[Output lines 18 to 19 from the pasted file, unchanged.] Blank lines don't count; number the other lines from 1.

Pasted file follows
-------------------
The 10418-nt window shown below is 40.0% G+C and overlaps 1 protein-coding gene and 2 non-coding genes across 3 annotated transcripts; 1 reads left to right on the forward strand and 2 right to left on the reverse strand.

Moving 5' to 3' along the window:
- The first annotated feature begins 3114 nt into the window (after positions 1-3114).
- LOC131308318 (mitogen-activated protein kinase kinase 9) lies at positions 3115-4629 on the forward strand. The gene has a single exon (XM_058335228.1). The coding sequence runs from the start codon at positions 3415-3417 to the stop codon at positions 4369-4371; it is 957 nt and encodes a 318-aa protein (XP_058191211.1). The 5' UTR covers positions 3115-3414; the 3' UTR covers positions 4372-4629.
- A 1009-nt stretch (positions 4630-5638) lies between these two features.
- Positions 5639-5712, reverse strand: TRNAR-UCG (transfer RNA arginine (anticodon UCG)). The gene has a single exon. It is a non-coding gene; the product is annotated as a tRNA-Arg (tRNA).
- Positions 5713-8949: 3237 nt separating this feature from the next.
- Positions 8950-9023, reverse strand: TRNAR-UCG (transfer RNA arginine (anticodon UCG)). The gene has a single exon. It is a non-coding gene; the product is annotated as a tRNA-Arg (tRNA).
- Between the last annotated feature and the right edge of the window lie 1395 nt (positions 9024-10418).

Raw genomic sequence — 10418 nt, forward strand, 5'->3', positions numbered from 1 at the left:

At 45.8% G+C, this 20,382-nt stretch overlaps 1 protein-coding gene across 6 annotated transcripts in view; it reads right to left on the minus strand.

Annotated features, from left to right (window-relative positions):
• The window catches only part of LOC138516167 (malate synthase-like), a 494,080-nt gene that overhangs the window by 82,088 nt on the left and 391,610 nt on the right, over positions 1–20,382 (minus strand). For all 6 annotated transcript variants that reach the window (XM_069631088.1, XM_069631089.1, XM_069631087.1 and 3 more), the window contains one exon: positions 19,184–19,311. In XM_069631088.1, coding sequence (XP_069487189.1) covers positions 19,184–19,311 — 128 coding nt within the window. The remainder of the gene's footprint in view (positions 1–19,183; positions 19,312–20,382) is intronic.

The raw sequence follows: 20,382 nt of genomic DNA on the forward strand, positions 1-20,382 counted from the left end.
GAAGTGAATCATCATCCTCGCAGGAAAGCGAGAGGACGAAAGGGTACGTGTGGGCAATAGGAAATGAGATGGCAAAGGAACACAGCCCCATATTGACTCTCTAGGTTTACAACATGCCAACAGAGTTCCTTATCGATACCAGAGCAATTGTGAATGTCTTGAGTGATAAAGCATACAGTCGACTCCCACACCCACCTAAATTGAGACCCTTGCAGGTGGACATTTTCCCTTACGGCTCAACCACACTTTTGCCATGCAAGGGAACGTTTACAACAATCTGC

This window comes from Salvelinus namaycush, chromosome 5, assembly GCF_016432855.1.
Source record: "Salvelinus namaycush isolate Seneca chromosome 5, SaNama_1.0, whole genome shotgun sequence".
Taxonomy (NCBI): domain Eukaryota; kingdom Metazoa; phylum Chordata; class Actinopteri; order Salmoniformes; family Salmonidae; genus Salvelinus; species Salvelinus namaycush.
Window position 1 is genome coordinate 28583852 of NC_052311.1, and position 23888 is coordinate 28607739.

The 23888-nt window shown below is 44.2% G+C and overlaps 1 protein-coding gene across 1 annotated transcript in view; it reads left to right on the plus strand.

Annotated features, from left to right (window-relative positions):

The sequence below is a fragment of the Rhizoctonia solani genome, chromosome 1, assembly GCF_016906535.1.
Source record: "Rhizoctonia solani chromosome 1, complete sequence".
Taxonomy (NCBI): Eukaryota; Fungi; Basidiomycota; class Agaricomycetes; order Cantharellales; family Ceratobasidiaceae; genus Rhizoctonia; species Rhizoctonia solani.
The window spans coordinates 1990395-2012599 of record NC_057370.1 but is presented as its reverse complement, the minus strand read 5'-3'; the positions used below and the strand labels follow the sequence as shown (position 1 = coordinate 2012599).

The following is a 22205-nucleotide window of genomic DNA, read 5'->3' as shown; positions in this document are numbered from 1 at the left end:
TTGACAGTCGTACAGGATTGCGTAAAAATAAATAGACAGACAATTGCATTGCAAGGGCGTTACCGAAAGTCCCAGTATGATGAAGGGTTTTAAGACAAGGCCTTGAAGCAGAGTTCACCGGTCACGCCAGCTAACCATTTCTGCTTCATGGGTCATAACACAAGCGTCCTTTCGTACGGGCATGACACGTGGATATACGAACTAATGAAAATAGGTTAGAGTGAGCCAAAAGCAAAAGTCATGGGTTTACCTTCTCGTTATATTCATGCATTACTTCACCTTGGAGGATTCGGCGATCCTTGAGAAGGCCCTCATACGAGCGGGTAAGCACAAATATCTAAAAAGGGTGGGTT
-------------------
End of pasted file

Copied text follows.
Taxonomy (NCBI): domain Eukaryota; kingdom Metazoa; phylum Chordata; class Actinopteri; order Salmoniformes; family Salmonidae; genus Salvelinus; species Salvelinus namaycush.
Window position 1 is genome coordinate 28583852 of NC_052311.1, and position 23888 is coordinate 28607739.